Like many other milestone tobacco-control legislations such as pictorial warnings on tobacco packets, first adopted by Canada in 2001, and workplace smoking bans, first introduced in Ireland in 2004, Australia's lead in plain packaging will inevitably be followed by many other countries. Indeed, the UK, Norway, New Zealand, Canada, India, and South Africa are already considering taking such measures. Furthermore, the valuable lessons learnt in the fight against tobacco can be taken on board in countering the rampant marketing of alcohol and fast food.[7]

Belies the protestations against the slippery slope argument used in the tobacco template.

Australian government may implement tax rise to coincide with introduction of standardised packaging - 5 Sep 2012

The price of cigarettes would rise to $20 a pack under a Gillard Government proposal that would reap an extra $1.25 billion a year in taxes.

The West Australian understands the Government is considering a 25 per cent rise in tobacco excise that would raise $5 billion over four years.

[...]

The excise increase may be timed to coincide with the introduction of mandatory plain-packaging for tobacco products on December 1.[8]

Now it may be rather cynical to suggest that such a huge tax rise may result in fewer cigarettes that raise such taxes being bought and - given the timing - the tax rise may be forgotten, and the reason given for the decrease will be standardised packaging.

To place the cost into perspective, in Feb 2007 a typical packet of 25 cigarettes cost AU$11.25[9] of which $7.03 was tax (both excise and service) (62.5%)

Australian standardised packaging doesn't result in a decrease in sales

As the graph below shows, plain packaging does not seem to have led to an acceleration in the decline of tobacco sales. On the contrary, the first year in which plain packaging was in force was the first time since the 1990s that sales rose in three consecutive quarters.[10]

Australia plain packaging.jpg[10]

Attwood, Scott-Samuel, Stothart, Munafò (2012) - 3 Sep 2012

In a study that finds it takes longer to drink a poncy French lager if you put it in a straight glass than it would if it was either lager or a soft drink in a fluted glass, they discuss the current state of affairs in the UK with regard to the variety of glasses available in pubs in which drinks may be served:

There may be other potentially modifiable factors which may influence alcohol consumption and drinking rate. These might include marketing signals (i.e., branding), and vehicles for these signals such as the glasses from which beverages are consumed. Legislation to control or limit these signals may therefore influence drinking behaviour. A parallel can be drawn with the tobacco control literature, where plain packaging has been shown to increase visual attention towards health warnings compared with branded packaging in non-smokers and light smokers[11]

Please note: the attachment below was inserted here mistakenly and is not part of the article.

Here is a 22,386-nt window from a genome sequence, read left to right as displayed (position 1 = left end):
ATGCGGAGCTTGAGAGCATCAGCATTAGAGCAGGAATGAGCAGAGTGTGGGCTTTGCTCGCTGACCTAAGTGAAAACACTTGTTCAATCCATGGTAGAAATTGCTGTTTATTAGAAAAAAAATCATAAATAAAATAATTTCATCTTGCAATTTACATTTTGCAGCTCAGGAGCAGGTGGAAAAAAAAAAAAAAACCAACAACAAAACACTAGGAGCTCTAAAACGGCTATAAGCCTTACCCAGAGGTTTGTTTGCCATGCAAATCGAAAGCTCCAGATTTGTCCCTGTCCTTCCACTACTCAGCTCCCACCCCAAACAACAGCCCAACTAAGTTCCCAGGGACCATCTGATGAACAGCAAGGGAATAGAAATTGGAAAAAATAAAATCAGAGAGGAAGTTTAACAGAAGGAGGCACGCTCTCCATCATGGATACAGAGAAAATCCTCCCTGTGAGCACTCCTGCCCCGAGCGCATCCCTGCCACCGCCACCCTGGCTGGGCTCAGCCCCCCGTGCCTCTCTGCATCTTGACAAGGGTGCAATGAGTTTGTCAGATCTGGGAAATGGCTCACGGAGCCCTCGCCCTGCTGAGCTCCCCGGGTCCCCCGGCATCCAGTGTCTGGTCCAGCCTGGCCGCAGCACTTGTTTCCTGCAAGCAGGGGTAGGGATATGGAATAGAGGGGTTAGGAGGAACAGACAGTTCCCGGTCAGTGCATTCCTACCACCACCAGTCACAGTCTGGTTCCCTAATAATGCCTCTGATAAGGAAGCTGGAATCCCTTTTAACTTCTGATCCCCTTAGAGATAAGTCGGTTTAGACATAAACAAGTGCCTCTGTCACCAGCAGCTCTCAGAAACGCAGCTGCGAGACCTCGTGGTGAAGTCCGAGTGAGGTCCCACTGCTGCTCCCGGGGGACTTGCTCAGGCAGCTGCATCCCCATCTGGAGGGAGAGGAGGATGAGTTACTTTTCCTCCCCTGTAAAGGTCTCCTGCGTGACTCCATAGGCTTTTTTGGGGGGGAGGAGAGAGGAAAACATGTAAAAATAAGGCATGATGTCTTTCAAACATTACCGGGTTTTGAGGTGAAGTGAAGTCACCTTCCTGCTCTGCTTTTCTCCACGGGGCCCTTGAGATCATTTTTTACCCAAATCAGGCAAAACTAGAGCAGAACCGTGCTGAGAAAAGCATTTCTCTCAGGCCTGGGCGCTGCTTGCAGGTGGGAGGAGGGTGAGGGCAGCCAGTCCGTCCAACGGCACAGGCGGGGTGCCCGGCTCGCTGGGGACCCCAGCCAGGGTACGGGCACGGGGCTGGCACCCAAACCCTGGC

Australian Court rules that standardised packaging doesn't infringe IP - 15 Aug 2012

In a case where Tobacco companies went to court to argue that standardised packaging would infringe on the Intellectual Property, Chief Justice Robert decided that

... a majority of the High Court found the government's legislation did not involve an acquisition of big tobacco's property under the commonwealth constitution.[12]

UK Department of Health public consultation - petitions handed in before deadline Aug 2012

Over 235,000 signed a petition against standardised packaging organised by Hands off our Packs.[13]

Over 75,000 signed a petition for standardised packaging organised by CRUK.[14]

Roy Ramm, Former Commander of Specialist Operations at New Scotland Yard (Jul 2012)

I've had the privilege of commanding the Scotland Yard's Serious and Organised Crime branch and saw clearly how illicit trade in cigarettes and tobacco goes beyond what some might term mere 'petty criminality'. My former colleagues in Northern Ireland and other international law enforcement agencies identified the proceeds of smuggling as an important source of terrorist funding.

[...]

It would be disastrous if the government, by introducing plain-packaging legislation, removes the simplest mechanism for the ordinary consumer to tell whether their cigarettes are counterfeit or not.

[...]

First, plain packaging will be easier to counterfeit than branded packs. Once you've forged one packet with the name of the product on it, you've forged them all. Secondly, if it is easier to fake the packet, then it will be encouragement for organised crime groups to produce more and more fake tobacco to contain within them.[15]

MPs Open Letter[16] to Secratary of State for Health (Jul 2012)

In July 2012, 50 cross-party Members of Parliament signed an open[16] letter to the Secratary of State for Health (Andrew Lansley) pointing out perceived flaws in Plain Packaging, mentioning

There is no reliable evidence that plain packaging will have any public health benefit; no country in the world has yet to introduce it. However such a measure could have extremely negative consequences elsewhere. This proposal will be a smuggler's charter. Latest estimates from HM Revenue and Customs show that up to 16% of cigarettes and 50% of hand-rolling tobacco in the UK is smuggled [...] standardised packaging [could] make smuggling simpler and exacerbate [lost revenue to HMRC].